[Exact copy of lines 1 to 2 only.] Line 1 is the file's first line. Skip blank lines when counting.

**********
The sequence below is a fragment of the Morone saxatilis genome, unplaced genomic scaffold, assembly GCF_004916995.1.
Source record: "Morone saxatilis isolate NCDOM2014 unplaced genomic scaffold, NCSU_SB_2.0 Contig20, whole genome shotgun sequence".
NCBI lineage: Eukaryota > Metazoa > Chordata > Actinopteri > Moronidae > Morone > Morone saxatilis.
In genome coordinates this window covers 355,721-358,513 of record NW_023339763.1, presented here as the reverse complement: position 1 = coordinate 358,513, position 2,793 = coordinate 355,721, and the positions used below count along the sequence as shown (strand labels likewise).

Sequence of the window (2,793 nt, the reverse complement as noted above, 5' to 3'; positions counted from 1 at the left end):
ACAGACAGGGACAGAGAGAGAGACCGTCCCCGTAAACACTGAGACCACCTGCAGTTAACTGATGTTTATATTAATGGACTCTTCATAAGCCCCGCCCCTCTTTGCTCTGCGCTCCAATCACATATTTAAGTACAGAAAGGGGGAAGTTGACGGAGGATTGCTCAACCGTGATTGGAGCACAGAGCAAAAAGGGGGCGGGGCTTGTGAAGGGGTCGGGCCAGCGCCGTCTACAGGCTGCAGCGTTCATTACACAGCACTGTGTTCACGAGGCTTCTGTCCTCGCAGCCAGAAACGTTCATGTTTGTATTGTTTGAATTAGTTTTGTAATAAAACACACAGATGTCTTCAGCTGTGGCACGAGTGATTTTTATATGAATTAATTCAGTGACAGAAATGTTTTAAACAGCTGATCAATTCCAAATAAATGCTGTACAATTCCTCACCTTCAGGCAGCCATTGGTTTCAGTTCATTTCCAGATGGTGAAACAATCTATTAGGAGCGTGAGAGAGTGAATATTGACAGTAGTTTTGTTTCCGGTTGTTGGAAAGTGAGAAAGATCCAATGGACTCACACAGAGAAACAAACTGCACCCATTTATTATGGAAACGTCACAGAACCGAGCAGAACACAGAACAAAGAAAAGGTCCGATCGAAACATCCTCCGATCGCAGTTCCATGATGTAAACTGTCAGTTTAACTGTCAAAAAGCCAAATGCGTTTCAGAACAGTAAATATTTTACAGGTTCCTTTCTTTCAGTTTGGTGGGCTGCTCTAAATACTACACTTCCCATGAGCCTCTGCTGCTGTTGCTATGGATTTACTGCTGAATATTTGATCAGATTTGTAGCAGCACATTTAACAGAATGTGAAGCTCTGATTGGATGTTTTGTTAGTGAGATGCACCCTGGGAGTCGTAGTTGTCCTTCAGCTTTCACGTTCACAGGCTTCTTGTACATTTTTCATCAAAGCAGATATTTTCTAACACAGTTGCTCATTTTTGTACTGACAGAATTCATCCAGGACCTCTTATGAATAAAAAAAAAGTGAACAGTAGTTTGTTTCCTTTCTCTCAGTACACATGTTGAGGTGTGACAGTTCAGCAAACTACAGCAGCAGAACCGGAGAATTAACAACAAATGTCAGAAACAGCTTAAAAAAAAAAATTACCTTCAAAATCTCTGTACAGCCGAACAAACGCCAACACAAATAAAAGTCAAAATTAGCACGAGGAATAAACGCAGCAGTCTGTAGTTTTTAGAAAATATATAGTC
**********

The sequence below is a fragment of the Morone saxatilis genome, unplaced genomic scaffold, assembly GCF_004916995.1.
Source record: "Morone saxatilis isolate NCDOM2014 unplaced genomic scaffold, NCSU_SB_2.0 Contig20, whole genome shotgun sequence".